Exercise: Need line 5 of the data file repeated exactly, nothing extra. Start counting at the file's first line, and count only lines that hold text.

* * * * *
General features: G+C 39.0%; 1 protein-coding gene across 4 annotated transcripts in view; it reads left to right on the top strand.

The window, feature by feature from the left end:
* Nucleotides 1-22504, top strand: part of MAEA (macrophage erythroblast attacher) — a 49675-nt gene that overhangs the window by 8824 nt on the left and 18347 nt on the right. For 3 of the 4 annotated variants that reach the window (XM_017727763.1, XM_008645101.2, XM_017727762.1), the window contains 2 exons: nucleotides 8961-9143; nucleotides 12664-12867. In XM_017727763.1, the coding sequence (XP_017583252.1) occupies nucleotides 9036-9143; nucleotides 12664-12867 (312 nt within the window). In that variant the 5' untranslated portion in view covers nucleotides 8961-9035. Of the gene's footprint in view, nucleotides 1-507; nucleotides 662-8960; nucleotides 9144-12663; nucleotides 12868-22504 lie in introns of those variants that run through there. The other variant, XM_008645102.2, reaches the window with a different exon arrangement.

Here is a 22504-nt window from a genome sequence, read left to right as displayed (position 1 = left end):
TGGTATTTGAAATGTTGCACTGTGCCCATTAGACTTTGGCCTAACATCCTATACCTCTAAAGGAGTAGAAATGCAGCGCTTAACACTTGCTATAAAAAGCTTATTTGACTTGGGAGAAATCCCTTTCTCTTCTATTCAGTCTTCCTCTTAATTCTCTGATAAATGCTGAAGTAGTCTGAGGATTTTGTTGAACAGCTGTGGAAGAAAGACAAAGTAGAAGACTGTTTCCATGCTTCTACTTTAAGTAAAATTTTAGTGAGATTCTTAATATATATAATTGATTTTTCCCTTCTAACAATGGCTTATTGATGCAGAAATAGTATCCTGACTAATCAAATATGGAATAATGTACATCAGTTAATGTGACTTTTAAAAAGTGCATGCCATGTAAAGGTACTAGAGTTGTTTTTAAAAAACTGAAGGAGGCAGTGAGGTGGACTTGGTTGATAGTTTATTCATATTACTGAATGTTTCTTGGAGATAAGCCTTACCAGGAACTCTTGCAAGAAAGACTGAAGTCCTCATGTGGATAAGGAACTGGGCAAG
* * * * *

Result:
TGGTATTTGAAATGTTGCACTGTGCCCATTAGACTTTGGCCTAACATCCTATACCTCTAAAGGAGTAGAAATGCAGCGCTTAACACTTGCTATAAAAAGCTTATTTGACTTGGGAGAAATCCCTTTCTCTTCTATTCAGTCTTCCTCTTAATTCTCTGATAAATGCTGAAGTAGTCTGAGGATTTTGTTGAACAGCTGTGGAAGAAAGACAAAGTAGAAGACTGTTTCCATGCTTCTACTTTAAGTAAAATTTTAGTGAGATTCTTAATATATATAATTGATTTTTCCCTTCTAACAATGGCTTATTGATGCAGAAATAGTATCCTGACTAATCAAATATGGAATAATGTACATCAGTTAATGTGACTTTTAAAAAGTGCATGCCATGTAAAGGTACTAGAGTTGTTTTTAAAAAACTGAAGGAGGCAGTGAGGTGGACTTGGTTGATAGTTTATTCATATTACTGAATGTTTCTTGGAGATAAGCCTTACCAGGAACTCTTGCAAGAAAGACTGAAGTCCTCATGTGGATAAGGAACTGGGCAAG